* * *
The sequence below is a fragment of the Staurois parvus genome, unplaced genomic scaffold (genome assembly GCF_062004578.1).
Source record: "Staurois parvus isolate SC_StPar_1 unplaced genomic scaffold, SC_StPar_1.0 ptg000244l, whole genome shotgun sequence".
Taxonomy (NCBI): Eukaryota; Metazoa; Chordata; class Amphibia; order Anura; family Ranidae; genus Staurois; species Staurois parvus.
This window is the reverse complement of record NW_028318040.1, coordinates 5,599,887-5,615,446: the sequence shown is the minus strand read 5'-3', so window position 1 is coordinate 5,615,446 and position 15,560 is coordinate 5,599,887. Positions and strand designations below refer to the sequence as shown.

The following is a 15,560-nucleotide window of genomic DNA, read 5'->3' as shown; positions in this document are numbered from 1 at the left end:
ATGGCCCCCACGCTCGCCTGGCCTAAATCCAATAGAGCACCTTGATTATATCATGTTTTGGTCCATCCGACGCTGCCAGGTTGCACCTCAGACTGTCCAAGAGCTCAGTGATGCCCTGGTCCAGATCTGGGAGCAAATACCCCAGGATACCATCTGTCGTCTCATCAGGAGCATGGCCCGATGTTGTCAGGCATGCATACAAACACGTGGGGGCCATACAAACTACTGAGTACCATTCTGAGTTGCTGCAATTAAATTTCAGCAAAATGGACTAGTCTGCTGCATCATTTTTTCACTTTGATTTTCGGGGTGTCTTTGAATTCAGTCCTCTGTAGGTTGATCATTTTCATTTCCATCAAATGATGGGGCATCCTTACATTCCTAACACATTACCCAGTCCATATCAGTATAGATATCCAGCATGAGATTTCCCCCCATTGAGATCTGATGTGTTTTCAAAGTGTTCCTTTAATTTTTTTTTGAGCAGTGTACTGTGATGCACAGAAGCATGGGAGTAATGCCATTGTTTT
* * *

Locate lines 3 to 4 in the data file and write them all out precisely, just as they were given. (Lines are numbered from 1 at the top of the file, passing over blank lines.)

Taxonomy (NCBI): Eukaryota; Metazoa; Chordata; class Amphibia; order Anura; family Ranidae; genus Staurois; species Staurois parvus.
This window is the reverse complement of record NW_028318040.1, coordinates 5,599,887-5,615,446: the sequence shown is the minus strand read 5'-3', so window position 1 is coordinate 5,615,446 and position 15,560 is coordinate 5,599,887. Positions and strand designations below refer to the sequence as shown.